Paid operatives working from a factory in St. Petersburg use the Telegram messaging app to recruit and coordinate supporters who then flood the social media accounts of Kremlin critics with comments supporting Russian President Vladimir Putin and the war in Ukraine, the U.K. Foreign Office said Sunday.

The so-called troll factory has developed new techniques to avoid detection by social media platforms, posting comments and amplifying pro-Kremlin content created by legitimate users rather than creating its own content, the Foreign Office said. Traces of its activity have been found on eight social media platforms, including Telegram, Twitter, Facebook and TikTok.

The operation has targeted politicians and wider audiences in a number of countries, including the U.K., South Africa and India, the Foreign Office said. It is believed to have links to Yevgeniy Prigozhin, who has been sanctioned by both the U.S. and Britain for financing the Kremlin’s online influence operations.

“We cannot allow the Kremlin and its shady troll farms to invade our online spaces with their lies about Putin’s illegal war,” Foreign Secretary Liz Truss said in the statement. “The U.K. government has alerted international partners and will continue to work closely with allies and media platforms to undermine Russian information operations.”


LVIV, Ukraine — Satellite photos analyzed by The Associated Press show damage to oil depots just across the Ukrainian border in Russia after suspected Ukrainian attacks.

The photos from Saturday show damage at two sites in Bryansk. The blasts damaged multiple tanks, leaving the surrounding grounds charred.

The explosions happened Monday. One hit an oil depot owned by Transneft-Druzhba, a subsidiary of the Russian state-controlled company Transneft that operates the western-bound Druzhba (Friendship) pipeline carrying crude oil to Europe.

The second facility is a short distance from the other.

Bryansk is located about 100 kilometers (60 miles) north of the border with Ukraine.


KYIV, Ukraine — U.S. Speaker of the House Nancy Pelosi has met with Ukraine’s president.

Footage released early Sunday by President Volodymyr Zelenskyy’s office showed Pelosi in Kyiv with a Congressional delegation. Those with Pelosi included Reps. Jason Crow, Jim McGovern and Adam Schiff.

Zelenskyy told the delegation: “You all are welcome.”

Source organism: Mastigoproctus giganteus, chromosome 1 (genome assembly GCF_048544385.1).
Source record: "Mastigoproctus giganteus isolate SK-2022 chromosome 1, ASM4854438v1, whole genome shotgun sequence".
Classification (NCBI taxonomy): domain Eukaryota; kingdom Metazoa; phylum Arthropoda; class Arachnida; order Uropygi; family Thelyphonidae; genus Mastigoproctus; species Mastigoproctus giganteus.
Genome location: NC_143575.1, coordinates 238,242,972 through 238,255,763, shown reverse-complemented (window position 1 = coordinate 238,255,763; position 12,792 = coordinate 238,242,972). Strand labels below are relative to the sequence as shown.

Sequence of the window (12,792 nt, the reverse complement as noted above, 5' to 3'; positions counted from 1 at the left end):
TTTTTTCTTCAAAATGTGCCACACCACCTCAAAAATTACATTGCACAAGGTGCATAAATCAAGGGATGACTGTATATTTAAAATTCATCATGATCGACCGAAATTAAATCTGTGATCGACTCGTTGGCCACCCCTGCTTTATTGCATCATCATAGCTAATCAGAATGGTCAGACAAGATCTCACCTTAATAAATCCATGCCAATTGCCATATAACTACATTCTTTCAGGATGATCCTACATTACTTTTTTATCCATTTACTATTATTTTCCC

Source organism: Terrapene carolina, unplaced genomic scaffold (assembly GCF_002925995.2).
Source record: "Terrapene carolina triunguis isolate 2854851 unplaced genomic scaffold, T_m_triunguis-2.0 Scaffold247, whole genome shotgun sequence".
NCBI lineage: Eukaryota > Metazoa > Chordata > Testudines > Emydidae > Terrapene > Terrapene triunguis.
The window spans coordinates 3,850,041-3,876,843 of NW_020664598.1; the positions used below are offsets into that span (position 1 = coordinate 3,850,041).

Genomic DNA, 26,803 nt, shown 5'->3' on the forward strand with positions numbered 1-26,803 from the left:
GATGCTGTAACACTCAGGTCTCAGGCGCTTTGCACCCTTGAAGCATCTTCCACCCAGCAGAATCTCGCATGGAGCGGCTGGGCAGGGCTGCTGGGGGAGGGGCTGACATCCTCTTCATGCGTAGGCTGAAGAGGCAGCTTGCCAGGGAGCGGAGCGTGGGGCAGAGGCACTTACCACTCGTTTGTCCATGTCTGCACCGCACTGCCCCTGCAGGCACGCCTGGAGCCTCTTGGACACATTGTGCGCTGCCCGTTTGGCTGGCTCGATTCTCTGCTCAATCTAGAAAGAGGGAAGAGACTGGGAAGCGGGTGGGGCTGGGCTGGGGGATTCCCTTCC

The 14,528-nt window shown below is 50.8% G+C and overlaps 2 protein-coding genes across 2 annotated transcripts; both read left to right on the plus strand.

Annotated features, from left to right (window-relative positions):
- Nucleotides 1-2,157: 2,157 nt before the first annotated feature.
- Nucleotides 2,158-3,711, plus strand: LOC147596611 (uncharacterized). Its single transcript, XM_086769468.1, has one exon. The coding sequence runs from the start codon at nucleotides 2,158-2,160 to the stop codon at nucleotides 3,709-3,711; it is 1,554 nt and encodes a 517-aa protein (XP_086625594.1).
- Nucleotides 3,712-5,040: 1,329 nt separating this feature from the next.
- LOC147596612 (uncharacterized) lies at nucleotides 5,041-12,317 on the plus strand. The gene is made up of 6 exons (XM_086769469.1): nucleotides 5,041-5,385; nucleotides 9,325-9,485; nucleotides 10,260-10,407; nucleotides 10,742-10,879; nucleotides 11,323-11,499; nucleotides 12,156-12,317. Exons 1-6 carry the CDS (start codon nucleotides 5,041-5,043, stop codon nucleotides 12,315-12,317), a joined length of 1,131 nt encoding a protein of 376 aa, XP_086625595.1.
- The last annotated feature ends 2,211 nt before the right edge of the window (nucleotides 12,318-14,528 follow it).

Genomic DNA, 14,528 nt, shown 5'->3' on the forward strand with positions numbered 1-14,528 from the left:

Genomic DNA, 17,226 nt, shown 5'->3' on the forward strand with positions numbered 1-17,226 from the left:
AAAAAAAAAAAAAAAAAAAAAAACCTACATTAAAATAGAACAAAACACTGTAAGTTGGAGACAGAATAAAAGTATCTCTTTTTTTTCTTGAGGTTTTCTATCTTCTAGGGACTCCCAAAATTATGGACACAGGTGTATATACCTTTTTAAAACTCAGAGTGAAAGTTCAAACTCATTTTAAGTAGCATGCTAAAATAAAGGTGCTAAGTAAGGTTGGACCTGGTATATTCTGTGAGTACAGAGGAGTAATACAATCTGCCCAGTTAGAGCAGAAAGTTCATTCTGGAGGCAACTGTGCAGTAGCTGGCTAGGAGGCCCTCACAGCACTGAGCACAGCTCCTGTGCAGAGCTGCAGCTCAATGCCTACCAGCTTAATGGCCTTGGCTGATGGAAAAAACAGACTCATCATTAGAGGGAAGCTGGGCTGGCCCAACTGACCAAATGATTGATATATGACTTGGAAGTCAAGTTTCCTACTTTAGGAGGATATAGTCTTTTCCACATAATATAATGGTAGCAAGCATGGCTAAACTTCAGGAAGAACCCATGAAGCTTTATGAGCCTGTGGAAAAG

Pelosi later said: “We believe that we are visiting you to say thank you for your fight for freedom. We are on a frontier of freedom and your fight is a fight for everyone. Our commitment is to be there for you until the fight is done.”

The visit was not previously announced.


KYIV, Ukraine — Some women and children were evacuated from a steel plant that is the last defensive stronghold in the bombed-out ruins of the port city of Mariupol, a Ukrainian official and Russian state news organizations said.

But hundreds are believed to remain trapped with little food, water or medicine.

The United Nations was working to broker an evacuation of the up to 1,000 civilians living beneath the sprawling Soviet-era Azovstal plant after numerous previous attempts failed.

Ukraine has not said how many fighters are also in the plant, the only part of Mariupol not occupied by Russian forces, but Russia put the number at about 2,000. An estimated 100,000 civilians remain in the city.

U.N. humanitarian spokesperson Saviano Abreu said the world organization was negotiating with authorities in Moscow and Kyiv, but he could not provide details of the ongoing evacuation effort “because of the complexity and fluidity of the operation.”


LVIV, Ukraine — U.S. Secretary of State Antony Blinken says American diplomats are making plans to return to Ukraine as soon as possible.

Blinken made the comment while speaking to Ukrainian Foreign Minister Dmytro Kuleba. An overnight statement Sunday said Blinken told Kuleba that America “plans to return to Kyiv as soon as possible.”

He said diplomats had been making “initial visits” to Lviv to prepare.

The U.S. evacuated its embassy in Kyiv in February just before Russia launched its war on the country. The U.S. had been bringing diplomats across the Polish border each day to work in Lviv, a city in western Ukraine, before stopping the practice.

Lviv has largely been spared in the conflict, though a missile strike several days ago targeted a railroad facility near the city.

The U.S. is one of Ukraine’s main backers in the war, providing billions in aid and weaponry.